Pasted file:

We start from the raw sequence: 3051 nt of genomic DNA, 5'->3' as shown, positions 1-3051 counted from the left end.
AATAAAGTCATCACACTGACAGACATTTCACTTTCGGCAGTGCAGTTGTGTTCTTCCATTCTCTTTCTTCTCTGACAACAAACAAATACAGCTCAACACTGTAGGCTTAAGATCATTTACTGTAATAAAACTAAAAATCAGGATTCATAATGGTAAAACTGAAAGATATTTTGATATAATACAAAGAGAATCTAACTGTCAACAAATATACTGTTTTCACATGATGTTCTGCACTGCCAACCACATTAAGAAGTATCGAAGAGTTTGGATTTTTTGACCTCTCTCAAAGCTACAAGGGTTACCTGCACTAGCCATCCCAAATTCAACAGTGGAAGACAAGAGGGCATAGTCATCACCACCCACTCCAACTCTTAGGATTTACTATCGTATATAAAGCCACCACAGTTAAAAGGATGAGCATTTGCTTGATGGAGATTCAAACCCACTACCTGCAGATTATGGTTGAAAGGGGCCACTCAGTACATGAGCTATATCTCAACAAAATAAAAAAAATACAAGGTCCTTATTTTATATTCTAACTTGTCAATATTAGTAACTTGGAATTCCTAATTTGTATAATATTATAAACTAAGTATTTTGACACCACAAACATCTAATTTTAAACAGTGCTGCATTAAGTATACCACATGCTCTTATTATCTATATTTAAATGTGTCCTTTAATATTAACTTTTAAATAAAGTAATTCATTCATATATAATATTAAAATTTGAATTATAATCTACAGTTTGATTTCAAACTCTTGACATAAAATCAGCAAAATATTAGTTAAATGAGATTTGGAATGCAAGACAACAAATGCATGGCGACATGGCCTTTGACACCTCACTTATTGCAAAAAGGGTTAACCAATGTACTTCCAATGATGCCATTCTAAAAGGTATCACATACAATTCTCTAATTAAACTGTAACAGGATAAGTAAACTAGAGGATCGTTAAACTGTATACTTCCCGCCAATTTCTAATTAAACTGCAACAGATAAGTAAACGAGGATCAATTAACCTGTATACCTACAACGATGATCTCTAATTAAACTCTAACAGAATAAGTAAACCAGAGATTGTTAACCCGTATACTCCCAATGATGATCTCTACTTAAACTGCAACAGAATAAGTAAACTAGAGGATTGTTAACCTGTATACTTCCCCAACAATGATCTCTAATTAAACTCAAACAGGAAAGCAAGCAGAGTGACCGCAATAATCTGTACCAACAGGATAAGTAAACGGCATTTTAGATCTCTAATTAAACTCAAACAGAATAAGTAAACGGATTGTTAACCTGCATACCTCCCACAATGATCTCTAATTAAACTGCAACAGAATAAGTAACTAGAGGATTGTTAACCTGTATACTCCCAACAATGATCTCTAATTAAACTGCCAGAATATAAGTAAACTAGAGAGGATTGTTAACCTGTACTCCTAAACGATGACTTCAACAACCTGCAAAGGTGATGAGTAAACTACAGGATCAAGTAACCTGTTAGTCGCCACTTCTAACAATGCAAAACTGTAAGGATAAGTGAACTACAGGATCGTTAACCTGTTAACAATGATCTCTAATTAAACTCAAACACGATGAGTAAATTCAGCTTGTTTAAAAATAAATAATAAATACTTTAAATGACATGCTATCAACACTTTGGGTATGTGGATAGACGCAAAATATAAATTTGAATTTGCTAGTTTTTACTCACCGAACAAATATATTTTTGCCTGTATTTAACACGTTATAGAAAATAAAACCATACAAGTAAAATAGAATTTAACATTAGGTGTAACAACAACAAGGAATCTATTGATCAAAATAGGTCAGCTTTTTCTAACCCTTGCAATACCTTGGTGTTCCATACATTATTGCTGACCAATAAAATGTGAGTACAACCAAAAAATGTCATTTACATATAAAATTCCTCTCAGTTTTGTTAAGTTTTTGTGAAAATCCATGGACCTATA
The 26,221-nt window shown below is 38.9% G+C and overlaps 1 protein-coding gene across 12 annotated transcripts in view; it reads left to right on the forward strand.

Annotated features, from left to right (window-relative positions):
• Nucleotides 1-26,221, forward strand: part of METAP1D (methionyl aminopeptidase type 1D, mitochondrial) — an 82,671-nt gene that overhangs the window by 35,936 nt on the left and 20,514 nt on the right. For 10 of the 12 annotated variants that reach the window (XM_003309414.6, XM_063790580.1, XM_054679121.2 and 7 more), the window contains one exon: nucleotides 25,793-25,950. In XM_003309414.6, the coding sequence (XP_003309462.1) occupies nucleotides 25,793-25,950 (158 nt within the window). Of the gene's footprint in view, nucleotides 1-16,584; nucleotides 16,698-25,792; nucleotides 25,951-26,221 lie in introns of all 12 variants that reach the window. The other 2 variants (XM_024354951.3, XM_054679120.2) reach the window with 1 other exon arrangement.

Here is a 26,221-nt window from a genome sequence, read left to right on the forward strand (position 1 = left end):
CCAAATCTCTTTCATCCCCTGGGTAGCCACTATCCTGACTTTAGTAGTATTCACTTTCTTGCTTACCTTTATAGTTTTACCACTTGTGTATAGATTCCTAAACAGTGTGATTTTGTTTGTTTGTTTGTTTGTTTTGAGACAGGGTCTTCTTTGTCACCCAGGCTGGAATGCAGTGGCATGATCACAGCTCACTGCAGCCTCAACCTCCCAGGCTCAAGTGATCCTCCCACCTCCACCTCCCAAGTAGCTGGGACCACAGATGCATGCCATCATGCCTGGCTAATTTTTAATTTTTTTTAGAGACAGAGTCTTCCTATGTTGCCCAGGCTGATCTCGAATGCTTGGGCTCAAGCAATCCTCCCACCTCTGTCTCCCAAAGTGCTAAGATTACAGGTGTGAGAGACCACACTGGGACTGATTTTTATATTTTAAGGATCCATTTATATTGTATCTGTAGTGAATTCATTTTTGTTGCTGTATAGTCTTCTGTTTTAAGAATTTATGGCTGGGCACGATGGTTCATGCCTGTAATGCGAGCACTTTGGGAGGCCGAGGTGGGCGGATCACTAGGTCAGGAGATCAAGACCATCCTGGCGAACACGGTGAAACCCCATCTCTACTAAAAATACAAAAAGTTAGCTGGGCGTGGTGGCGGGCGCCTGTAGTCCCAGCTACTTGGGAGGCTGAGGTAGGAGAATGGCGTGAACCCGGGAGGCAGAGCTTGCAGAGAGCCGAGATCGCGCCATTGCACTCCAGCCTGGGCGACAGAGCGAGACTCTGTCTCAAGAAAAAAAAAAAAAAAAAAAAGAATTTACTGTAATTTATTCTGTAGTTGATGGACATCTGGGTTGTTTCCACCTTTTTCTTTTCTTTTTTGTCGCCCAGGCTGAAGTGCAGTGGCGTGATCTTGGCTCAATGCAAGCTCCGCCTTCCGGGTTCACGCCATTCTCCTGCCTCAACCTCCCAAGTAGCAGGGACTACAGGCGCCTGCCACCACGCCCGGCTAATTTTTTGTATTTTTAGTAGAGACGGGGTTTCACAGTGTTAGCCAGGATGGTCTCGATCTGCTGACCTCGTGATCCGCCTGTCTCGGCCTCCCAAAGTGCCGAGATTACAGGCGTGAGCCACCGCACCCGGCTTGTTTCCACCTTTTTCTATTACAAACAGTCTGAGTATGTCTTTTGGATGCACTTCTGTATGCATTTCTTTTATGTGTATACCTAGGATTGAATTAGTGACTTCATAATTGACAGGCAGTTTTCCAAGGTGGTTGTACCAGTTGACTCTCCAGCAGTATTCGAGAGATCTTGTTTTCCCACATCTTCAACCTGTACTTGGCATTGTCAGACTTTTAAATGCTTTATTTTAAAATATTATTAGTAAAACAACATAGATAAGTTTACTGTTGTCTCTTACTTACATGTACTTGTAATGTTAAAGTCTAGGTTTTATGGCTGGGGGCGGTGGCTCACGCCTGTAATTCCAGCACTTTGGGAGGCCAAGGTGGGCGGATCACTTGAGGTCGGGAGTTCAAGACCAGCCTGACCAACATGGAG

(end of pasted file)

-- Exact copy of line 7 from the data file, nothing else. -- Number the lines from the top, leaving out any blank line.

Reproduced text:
CCAAATCTCTTTCATCCCCTGGGTAGCCACTATCCTGACTTTAGTAGTATTCACTTTCTTGCTTACCTTTATAGTTTTACCACTTGTGTATAGATTCCTAAACAGTGTGATTTTGTTTGTTTGTTTGTTTGTTTTGAGACAGGGTCTTCTTTGTCACCCAGGCTGGAATGCAGTGGCATGATCACAGCTCACTGCAGCCTCAACCTCCCAGGCTCAAGTGATCCTCCCACCTCCACCTCCCAAGTAGCTGGGACCACAGATGCATGCCATCATGCCTGGCTAATTTTTAATTTTTTTTAGAGACAGAGTCTTCCTATGTTGCCCAGGCTGATCTCGAATGCTTGGGCTCAAGCAATCCTCCCACCTCTGTCTCCCAAAGTGCTAAGATTACAGGTGTGAGAGACCACACTGGGACTGATTTTTATATTTTAAGGATCCATTTATATTGTATCTGTAGTGAATTCATTTTTGTTGCTGTATAGTCTTCTGTTTTAAGAATTTATGGCTGGGCACGATGGTTCATGCCTGTAATGCGAGCACTTTGGGAGGCCGAGGTGGGCGGATCACTAGGTCAGGAGATCAAGACCATCCTGGCGAACACGGTGAAACCCCATCTCTACTAAAAATACAAAAAGTTAGCTGGGCGTGGTGGCGGGCGCCTGTAGTCCCAGCTACTTGGGAGGCTGAGGTAGGAGAATGGCGTGAACCCGGGAGGCAGAGCTTGCAGAGAGCCGAGATCGCGCCATTGCACTCCAGCCTGGGCGACAGAGCGAGACTCTGTCTCAAGAAAAAAAAAAAAAAAAAAAAGAATTTACTGTAATTTATTCTGTAGTTGATGGACATCTGGGTTGTTTCCACCTTTTTCTTTTCTTTTTTGTCGCCCAGGCTGAAGTGCAGTGGCGTGATCTTGGCTCAATGCAAGCTCCGCCTTCCGGGTTCACGCCATTCTCCTGCCTCAACCTCCCAAGTAGCAGGGACTACAGGCGCCTGCCACCACGCCCGGCTAATTTTTTGTATTTTTAGTAGAGACGGGGTTTCACAGTGTTAGCCAGGATGGTCTCGATCTGCTGACCTCGTGATCCGCCTGTCTCGGCCTCCCAAAGTGCCGAGATTACAGGCGTGAGCCACCGCACCCGGCTTGTTTCCACCTTTTTCTATTACAAACAGTCTGAGTATGTCTTTTGGATGCACTTCTGTATGCATTTCTTTTATGTGTATACCTAGGATTGAATTAGTGACTTCATAATTGACAGGCAGTTTTCCAAGGTGGTTGTACCAGTTGACTCTCCAGCAGTATTCGAGAGATCTTGTTTTCCCACATCTTCAACCTGTACTTGGCATTGTCAGACTTTTAAATGCTTTATTTTAAAATATTATTAGTAAAACAACATAGATAAGTTTACTGTTGTCTCTTACTTACATGTACTTGTAATGTTAAAGTCTAGGTTTTATGGCTGGGGGCGGTGGCTCACGCCTGTAATTCCAGCACTTTGGGAGGCCAAGGTGGGCGGATCACTTGAGGTCGGGAGTTCAAGACCAGCCTGACCAACATGGAG